Gone with the wind - Farming couple laments destruction of greenhouses
The ravages of unusually strong winds have ripped to shreds the covering of the once-productive greenhouses operated by Vivienne and Winston Ebanks, a farming couple in Flagaman, St Elizabeth.
The sustained winds have effectively destroyed the facilities which produced cabbage, Romaine lettuce, bell (sweet) and hot peppers, among other vegetables that stole much of the spotlight at the annual Denbigh Agriculture, Industrial and Food Show, two years ago.
"I don't know if we will be going (to Denbigh)," Vivienne Ebanks told The Gleaner on Monday, four days before the start of this year's show which runs from July 31 to August 2.
The Ebankses' dream of duplicating their Denbigh success, as well as their retirement investment, has been torn to pieces, literally, by the strong winds, unlike anything they have encountered before.
"I am 60-odd years old and have been coming here all my life and have never seen this type of weather. We don't have the rain during the summer, July, August, September are usually dry months, but the breeze, I've never seen winds like this yet. This has been going on now for the past three to four months and we've been having constant winds like 18, 20 hours straight," Winston told The Gleaner during a recent visit.
In addition to ripping to shreds the plastic covering of the greenhouses, the strong winds have also torn down the guttering which was central to rainwater harvesting, resulting in a poor outlook for Flagaman and neighbouring communities where farming is the economic lifeline.
"Last year was bad but not as bad as this year. This year is going to be worse. Nothing is happening, I tell you, nothing; everybody complaining. It is affecting everybody," he disclosed.
The Ebankses explained that efforts to rehabilitate the greenhouses were being hampered by the continuous winds, which make it unsafe for workmen to climb or stay atop the frames for any extended period.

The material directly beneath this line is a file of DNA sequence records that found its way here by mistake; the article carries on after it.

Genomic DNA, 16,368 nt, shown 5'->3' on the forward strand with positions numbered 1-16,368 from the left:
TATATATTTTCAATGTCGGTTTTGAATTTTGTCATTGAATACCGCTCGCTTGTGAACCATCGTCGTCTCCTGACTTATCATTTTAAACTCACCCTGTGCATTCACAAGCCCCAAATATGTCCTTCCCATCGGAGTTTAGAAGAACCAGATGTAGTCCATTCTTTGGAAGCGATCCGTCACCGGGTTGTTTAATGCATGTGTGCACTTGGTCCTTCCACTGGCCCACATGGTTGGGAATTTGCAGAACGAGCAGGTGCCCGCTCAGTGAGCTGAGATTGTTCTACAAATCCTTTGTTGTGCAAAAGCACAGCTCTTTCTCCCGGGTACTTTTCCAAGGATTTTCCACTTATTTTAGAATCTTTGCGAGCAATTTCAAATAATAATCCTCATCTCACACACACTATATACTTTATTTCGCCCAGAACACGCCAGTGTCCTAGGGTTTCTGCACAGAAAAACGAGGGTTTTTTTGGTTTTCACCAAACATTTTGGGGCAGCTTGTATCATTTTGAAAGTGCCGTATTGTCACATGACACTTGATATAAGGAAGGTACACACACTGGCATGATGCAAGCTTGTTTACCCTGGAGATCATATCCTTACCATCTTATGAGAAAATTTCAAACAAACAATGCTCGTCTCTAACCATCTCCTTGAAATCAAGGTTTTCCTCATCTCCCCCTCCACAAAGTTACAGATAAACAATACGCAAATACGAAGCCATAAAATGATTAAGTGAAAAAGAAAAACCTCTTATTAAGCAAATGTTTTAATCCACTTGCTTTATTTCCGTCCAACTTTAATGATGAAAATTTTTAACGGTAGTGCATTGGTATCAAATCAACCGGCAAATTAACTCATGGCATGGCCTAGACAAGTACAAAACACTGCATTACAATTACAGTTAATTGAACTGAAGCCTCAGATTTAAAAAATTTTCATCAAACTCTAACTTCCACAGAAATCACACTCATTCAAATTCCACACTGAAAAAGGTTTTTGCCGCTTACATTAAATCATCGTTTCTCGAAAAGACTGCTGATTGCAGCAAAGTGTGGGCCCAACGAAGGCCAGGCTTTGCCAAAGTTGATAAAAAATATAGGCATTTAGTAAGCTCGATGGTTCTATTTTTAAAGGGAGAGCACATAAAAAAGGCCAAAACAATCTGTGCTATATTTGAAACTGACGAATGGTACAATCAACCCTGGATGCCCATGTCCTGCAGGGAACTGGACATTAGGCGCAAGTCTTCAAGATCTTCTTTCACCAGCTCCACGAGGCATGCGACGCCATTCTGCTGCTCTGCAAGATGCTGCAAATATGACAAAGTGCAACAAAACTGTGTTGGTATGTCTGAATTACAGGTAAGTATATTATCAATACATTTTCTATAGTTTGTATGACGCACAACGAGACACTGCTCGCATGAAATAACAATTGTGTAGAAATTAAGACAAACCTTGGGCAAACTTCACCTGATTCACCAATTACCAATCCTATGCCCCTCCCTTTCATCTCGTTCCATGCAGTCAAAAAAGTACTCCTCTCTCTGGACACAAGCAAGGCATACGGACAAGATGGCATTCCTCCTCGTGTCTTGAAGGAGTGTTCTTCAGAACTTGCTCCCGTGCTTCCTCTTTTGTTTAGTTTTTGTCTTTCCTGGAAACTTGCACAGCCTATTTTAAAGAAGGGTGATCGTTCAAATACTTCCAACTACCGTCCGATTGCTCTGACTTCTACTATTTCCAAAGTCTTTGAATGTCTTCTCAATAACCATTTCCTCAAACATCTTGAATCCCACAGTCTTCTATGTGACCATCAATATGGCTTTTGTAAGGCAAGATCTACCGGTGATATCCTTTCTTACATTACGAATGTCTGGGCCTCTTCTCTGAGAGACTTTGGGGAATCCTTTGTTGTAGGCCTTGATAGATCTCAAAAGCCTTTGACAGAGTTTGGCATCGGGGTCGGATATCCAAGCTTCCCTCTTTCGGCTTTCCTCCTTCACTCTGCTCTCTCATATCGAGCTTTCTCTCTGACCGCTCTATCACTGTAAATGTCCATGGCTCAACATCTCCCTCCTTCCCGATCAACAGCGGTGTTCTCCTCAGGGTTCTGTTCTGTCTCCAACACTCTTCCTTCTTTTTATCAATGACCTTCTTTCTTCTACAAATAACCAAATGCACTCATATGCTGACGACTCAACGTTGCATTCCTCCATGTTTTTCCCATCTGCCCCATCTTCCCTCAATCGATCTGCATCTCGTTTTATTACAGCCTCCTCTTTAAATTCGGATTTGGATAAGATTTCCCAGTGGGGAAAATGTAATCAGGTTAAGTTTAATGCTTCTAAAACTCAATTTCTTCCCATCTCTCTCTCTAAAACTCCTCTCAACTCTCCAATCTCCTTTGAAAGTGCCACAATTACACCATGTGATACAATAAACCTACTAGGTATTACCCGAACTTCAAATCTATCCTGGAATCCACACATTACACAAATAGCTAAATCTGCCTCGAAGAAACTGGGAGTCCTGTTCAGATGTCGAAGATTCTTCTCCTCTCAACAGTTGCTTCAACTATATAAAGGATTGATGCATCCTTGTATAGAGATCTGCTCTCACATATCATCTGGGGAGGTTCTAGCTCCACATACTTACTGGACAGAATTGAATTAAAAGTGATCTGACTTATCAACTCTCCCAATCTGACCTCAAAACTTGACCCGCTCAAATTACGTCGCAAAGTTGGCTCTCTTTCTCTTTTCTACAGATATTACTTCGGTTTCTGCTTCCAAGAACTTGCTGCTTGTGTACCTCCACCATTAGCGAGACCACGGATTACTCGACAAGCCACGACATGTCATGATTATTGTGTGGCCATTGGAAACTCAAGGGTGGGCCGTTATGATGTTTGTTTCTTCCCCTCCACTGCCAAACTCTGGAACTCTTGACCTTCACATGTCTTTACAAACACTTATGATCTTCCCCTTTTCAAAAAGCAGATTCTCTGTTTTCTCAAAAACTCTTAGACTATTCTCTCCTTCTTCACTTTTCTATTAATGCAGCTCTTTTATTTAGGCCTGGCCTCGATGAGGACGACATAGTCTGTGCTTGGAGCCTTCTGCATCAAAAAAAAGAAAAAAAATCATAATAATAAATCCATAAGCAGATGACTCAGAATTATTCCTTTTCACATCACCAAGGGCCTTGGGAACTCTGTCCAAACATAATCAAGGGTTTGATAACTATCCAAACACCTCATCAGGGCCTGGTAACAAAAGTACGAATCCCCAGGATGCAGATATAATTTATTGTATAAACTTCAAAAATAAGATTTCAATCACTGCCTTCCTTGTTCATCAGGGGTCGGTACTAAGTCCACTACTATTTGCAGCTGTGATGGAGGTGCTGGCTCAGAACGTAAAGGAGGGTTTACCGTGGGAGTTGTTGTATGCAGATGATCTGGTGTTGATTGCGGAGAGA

Meanwhile, Lawrence Brown, senior meteorologist with the Jamaica Meteorological Service, agrees with the Ebankses that the winds are unusual and a reflection of just one of the harsh manifestations of climate change.
He told The Gleaner: "It has happened before, but since June of this year it has been consistent, where we've had a meteorological phenomenon that we call a low-level jet stream that has been dominant since June of this year, up to the present."
Brown continued: "Now the phenomenon is almost over all of the Caribbean and the maximum winds are more south of the island, so there are times when it is over us or nearer to us - that is the strongest winds - and times when it is further south."
The senior forecaster pointed out that at the Meteorological Service's station at the Norman Manley International Airport, Kingston, sustained winds of 25 knots, gusting up to 36 knots, have been recorded.
Brown has linked the dryness in eastern and central parishes to the phenomenon.
"It is clear that this system has contributed to the dry weather conditions we've been having in the eastern section of the island mostly. You might recognise that we've been having some rain down in the western end, but eastern and central parishes, especially on the south side, have not been getting much rainfall because of this kind of wind regime."
The winds have also affected the Ebankses' open field operations, drying out the soil at a much higher rate, forcing them to spend even more for water, but they remain undaunted even in the face of these challenges.
"When I retired I said to myself, I will never let anything stress me again, so any way it goes, I am going to expand this," Vivienne said, pointing to the ruins of one of the greenhouses.
"We are going to bring it back, but it takes cash to care ... this is a new breeze sah," Winston added.